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Sports

Biathlon

Johannes Thingnes Boe crouches down while holding his ski pole and with his rifle strapped to his back.
Norway's Johannes Thingnes Boe competes in the men's 20km individual event during PyeongChang 2018. (Javier Soriano/Getty Images)

What's it all about?

Playing two sports at once can be fun, right? How about toboggan bowling? Or maybe ski archery? Wait, that's actually a real thing. If you think this sounds like fun, then you might find biathlon pretty cool too.

How it's played

Things to watch for

The biathletes aim their rifles during the warm-up for the women's 7.5km sprint at PyeongChang 2018. (Dimitar Dilkoff/Getty Images)
The biathletes aim their rifles during the warm-up for the women's 7.5km sprint at PyeongChang 2018. (Dimitar Dilkoff/Getty Images)

You missed

  • In the sprint event, there are two shooting sessions of five shots each — one lying down and one standing up.
  • For every missed shot, the biathlete has to complete a penalty lap of 150 metres.
  • That means they would have to ski really fast to make up for the lost time!
Laura Dahlmeier of Germany starts first in the women's biathlon 10km pursuit at PyeongChang 2018. (Kirill Kudryavtsev/Getty Images)
Laura Dahlmeier of Germany starts first in the women's biathlon 10km pursuit at PyeongChang 2018. (Kirill Kudryavtsev/Getty Images)

Pursuit catch-up

  • A continuation of the sprint event and held the next day.
  • Biathletes start at timed intervals starting with the winner of the sprint.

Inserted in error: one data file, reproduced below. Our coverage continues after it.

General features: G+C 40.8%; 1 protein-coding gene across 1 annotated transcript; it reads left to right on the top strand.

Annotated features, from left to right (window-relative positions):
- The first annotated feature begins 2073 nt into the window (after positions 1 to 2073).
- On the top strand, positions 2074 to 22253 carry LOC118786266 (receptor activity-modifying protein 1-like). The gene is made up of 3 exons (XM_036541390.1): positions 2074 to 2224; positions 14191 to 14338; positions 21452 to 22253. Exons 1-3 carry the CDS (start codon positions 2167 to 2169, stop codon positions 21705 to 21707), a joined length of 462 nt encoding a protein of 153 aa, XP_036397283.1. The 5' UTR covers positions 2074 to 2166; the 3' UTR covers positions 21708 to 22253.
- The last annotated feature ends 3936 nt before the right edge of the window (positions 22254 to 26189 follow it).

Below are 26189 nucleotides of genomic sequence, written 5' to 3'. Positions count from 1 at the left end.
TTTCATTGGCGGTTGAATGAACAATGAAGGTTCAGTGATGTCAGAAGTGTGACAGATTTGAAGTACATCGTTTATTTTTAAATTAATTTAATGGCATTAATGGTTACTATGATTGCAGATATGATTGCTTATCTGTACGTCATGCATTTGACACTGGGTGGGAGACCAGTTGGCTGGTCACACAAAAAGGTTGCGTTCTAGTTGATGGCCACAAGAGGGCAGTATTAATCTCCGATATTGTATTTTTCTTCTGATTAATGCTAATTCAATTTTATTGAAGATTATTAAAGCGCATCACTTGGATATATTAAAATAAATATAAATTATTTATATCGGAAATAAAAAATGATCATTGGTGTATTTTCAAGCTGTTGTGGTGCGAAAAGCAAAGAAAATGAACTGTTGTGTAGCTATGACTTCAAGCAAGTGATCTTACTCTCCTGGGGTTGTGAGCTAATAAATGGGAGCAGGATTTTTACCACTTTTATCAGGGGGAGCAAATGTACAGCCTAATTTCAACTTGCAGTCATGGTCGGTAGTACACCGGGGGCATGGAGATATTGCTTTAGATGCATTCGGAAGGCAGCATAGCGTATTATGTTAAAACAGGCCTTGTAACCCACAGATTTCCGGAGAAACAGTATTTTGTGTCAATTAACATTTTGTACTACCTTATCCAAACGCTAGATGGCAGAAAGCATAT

• Because there are still penalty laps, athletes who did poorly the first day can catch up during the pursuit and even win.
Tarjei Boe of Norway takes aim in the men's 20km individual biathlon at PyeongChang 2018. (Sean M. Haffey/Getty Images)
Tarjei Boe of Norway takes aim in the men's 20km individual biathlon at PyeongChang 2018. (Sean M. Haffey/Getty Images)

Steady wins the race

  • The individual is the longest and most challenging of the races at 15-20 kilometres and four shooting sessions.
  • Athletes don't have to be the fastest to win.
  • They can be slow but be more accurate in their shooting to make up the points.
Action packed facts.
  • Biathlon started in the snow-covered forests of Scandinavia, where people would hunt on skis.

  • The targets are 50 metres away from the athletes, whether they are shooting from a standing or lying down position.

  • Biathletes can't leave the mat with a loaded rifle or they are disqualified.

  • If a biathlete shoots at the target of another biathlete (it happens!), the shot is counted as a miss.

  • Biathletes have to shoot in the right order depending on the event — lying down or standing first. If they do it in the wrong order, all shots are misses.

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